Wednesday, September 30, 2020

Good Guys Versus Bad Guys (Update)

Dubious Quality VB.NET Advisor Garret Rempel sent a perfectly clear response about why retailers don't want to screen out the bad guys at product launches. 

Garret reminds me of myself, if my IQ was 50 points higher and I lived in Winnipeg. 

Here's his email:
Speaking as someone who has built ordering portals and managed teams and clients on those projects, there's a few considerations as to why many ordering systems don't work to thwart bad actors from buying up limited stock.

From a technical perspective it can certainly be done - or at least done well enough to thwart individuals from purchasing large quantities. Preventing 1 person from ordering 1000 units for resale is easy, preventing 1000 people with the same idea from making a quick buck by reselling a single unit is much, much harder.

But there are forces pushing against implementing those technical solutions too.

1) Creating barriers to ordering is a risk. Captchas, account registration and validation, unit limits, uniqueness checks - anytime you add a hurdle to a process you will lose some percentage of customers, and you increase the risk that a problem with that process will unintentionally prevent some customers from placing an order.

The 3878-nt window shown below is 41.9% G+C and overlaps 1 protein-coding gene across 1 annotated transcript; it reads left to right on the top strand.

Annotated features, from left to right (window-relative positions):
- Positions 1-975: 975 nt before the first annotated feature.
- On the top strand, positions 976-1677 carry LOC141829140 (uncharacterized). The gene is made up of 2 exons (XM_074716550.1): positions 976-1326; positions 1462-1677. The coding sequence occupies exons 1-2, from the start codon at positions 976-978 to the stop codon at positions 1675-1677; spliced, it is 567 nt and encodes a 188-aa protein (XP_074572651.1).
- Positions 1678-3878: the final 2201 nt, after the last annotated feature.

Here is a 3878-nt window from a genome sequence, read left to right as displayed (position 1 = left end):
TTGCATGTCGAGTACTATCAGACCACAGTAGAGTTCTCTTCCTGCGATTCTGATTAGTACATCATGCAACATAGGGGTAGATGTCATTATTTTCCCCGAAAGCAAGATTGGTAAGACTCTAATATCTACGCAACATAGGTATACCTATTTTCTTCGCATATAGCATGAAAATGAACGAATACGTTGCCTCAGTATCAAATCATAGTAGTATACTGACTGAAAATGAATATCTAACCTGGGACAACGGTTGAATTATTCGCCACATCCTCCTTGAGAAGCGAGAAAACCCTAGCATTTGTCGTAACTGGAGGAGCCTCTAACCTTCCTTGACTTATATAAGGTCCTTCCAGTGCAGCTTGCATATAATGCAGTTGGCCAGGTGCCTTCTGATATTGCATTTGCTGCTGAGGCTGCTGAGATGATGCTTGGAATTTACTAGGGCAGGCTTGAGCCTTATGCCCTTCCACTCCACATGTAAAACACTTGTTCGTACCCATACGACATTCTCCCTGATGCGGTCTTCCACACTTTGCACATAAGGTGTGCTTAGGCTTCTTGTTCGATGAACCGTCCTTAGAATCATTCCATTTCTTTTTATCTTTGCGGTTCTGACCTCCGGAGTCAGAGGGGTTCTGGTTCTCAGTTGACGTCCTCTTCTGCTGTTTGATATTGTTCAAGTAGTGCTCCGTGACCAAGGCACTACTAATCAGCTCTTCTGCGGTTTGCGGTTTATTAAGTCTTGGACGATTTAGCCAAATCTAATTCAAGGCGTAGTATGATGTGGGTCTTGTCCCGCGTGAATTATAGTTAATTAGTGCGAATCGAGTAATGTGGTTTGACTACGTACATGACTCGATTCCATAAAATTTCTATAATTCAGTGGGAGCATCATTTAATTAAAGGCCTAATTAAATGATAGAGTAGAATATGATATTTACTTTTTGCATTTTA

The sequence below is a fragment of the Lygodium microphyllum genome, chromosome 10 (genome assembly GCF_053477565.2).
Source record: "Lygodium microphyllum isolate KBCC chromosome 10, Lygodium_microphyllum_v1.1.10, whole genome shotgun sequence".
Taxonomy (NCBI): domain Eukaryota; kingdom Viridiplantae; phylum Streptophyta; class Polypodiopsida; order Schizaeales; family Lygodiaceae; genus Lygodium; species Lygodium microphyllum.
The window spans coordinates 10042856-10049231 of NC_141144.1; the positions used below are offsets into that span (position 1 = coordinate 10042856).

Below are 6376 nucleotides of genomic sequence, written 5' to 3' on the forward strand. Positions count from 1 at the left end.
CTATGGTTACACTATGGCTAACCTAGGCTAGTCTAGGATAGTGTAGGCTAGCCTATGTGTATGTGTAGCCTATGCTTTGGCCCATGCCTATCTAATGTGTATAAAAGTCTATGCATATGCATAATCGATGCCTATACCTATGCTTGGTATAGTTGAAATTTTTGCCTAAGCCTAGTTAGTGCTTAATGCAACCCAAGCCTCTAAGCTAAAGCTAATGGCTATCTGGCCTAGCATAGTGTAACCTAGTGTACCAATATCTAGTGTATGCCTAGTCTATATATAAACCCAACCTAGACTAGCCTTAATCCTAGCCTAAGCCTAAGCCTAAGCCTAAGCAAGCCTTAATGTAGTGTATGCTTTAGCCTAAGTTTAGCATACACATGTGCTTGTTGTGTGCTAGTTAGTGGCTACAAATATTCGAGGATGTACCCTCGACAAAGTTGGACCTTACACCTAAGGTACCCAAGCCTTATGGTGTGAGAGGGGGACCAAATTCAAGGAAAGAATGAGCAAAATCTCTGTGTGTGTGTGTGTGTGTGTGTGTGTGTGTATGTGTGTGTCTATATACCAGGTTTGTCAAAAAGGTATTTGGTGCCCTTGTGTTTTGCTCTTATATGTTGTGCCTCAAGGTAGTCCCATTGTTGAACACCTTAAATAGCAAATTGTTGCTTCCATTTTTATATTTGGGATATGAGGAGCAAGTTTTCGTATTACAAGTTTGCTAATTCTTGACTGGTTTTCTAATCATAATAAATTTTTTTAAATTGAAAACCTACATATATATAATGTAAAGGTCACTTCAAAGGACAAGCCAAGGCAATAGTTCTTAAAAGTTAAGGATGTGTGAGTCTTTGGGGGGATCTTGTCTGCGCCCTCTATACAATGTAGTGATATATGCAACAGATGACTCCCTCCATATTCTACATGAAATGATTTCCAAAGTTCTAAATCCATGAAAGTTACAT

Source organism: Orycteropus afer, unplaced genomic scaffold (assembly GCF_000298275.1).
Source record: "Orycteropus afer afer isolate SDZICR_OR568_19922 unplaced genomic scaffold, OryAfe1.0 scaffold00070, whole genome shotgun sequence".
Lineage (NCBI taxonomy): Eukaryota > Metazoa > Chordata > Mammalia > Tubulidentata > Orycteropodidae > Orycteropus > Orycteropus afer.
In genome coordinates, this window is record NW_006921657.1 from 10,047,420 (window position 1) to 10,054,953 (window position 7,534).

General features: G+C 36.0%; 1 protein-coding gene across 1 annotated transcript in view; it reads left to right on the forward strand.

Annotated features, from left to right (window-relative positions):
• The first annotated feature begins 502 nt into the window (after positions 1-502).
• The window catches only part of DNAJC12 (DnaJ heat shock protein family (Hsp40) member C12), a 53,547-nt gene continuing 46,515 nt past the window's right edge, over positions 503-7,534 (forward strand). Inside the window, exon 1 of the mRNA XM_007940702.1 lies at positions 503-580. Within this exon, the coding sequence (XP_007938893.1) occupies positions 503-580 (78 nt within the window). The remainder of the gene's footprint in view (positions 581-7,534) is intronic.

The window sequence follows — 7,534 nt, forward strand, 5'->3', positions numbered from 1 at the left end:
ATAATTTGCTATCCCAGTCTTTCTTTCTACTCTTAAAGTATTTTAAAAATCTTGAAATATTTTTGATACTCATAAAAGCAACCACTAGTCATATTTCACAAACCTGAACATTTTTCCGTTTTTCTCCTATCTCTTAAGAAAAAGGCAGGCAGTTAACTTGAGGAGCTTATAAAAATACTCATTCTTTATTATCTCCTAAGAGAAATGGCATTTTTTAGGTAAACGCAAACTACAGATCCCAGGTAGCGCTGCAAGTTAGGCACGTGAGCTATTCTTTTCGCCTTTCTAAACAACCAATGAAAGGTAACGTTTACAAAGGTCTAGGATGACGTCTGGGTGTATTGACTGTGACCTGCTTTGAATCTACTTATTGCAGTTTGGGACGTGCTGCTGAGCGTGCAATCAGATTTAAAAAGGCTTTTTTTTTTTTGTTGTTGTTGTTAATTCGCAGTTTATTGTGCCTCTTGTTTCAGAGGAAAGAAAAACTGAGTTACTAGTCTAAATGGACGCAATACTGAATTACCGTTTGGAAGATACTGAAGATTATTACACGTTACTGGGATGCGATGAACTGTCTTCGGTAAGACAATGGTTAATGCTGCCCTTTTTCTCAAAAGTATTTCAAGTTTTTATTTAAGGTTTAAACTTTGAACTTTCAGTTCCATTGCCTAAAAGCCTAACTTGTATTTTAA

2) Sales are sales. When you have a limited quantity you have a fixed cap on how much money you are going to make, and one purchase is equal to every other purchase.

3) It costs time and money to invest in building protections. And this cost will come out of the margin on the items being sold with no increase in revenue (and risking a potential decrease in revenue - see point #1) to offset that cost.

4) A quick sell-out equals hype and can help understand, and potentially event drive demand. If you can measure how quickly a pre-order sells out (and how successful resellers are), that information may help you scale (and fund) your future production.

5) Lost sales are unquantifiable. Although a quick sell out can understandably result in customer frustration for the latest and greatest, the customers that are pre-ordering are the ones who are probably the most loyal and will get the product anyway by whatever means they can. Customers that aren't eagerly pre-ordering are unlikely to be impacted. So you can't really measure what possible future sales you might have lost as a result of selling out quickly.

It's a tough sell to get a customer to pay for a feature that will only reduce the money they make in the short term by making a business case that it will increase future profit when you cannot measure or quantify what that future increase will be.

TLDR; It sucks for the consumer that gets temporarily edged out if they have been eagerly anticipating a product release, but building protective countermeasures costs money for no measurable gain.

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